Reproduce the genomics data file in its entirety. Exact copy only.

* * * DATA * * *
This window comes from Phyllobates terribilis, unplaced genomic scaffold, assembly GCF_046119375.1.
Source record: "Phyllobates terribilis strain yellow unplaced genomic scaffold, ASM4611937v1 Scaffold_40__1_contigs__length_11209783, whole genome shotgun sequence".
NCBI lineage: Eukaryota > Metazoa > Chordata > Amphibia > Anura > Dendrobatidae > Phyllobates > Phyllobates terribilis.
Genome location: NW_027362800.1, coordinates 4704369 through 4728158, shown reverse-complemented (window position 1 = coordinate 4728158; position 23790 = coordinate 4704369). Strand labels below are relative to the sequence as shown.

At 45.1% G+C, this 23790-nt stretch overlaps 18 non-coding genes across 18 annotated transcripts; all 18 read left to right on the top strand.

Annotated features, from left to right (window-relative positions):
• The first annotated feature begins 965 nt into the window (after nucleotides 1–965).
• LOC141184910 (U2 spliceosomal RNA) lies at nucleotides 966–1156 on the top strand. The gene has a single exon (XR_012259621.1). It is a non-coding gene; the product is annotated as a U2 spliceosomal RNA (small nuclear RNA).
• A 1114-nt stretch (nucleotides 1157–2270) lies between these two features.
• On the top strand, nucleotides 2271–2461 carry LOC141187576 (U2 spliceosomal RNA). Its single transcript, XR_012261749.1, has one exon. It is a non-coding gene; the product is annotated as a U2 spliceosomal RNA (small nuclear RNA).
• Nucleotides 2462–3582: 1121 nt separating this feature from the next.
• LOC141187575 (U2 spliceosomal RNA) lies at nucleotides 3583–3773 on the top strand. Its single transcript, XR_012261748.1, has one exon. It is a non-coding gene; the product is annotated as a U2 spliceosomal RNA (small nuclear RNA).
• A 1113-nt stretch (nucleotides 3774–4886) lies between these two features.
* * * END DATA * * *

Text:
This window comes from Phyllobates terribilis, unplaced genomic scaffold, assembly GCF_046119375.1.
Source record: "Phyllobates terribilis strain yellow unplaced genomic scaffold, ASM4611937v1 Scaffold_40__1_contigs__length_11209783, whole genome shotgun sequence".
NCBI lineage: Eukaryota > Metazoa > Chordata > Amphibia > Anura > Dendrobatidae > Phyllobates > Phyllobates terribilis.
Genome location: NW_027362800.1, coordinates 4704369 through 4728158, shown reverse-complemented (window position 1 = coordinate 4728158; position 23790 = coordinate 4704369). Strand labels below are relative to the sequence as shown.

At 45.1% G+C, this 23790-nt stretch overlaps 18 non-coding genes across 18 annotated transcripts; all 18 read left to right on the top strand.

Annotated features, from left to right (window-relative positions):
• The first annotated feature begins 965 nt into the window (after nucleotides 1–965).
• LOC141184910 (U2 spliceosomal RNA) lies at nucleotides 966–1156 on the top strand. The gene has a single exon (XR_012259621.1). It is a non-coding gene; the product is annotated as a U2 spliceosomal RNA (small nuclear RNA).
• A 1114-nt stretch (nucleotides 1157–2270) lies between these two features.
• On the top strand, nucleotides 2271–2461 carry LOC141187576 (U2 spliceosomal RNA). Its single transcript, XR_012261749.1, has one exon. It is a non-coding gene; the product is annotated as a U2 spliceosomal RNA (small nuclear RNA).
• Nucleotides 2462–3582: 1121 nt separating this feature from the next.
• LOC141187575 (U2 spliceosomal RNA) lies at nucleotides 3583–3773 on the top strand. Its single transcript, XR_012261748.1, has one exon. It is a non-coding gene; the product is annotated as a U2 spliceosomal RNA (small nuclear RNA).
• A 1113-nt stretch (nucleotides 3774–4886) lies between these two features.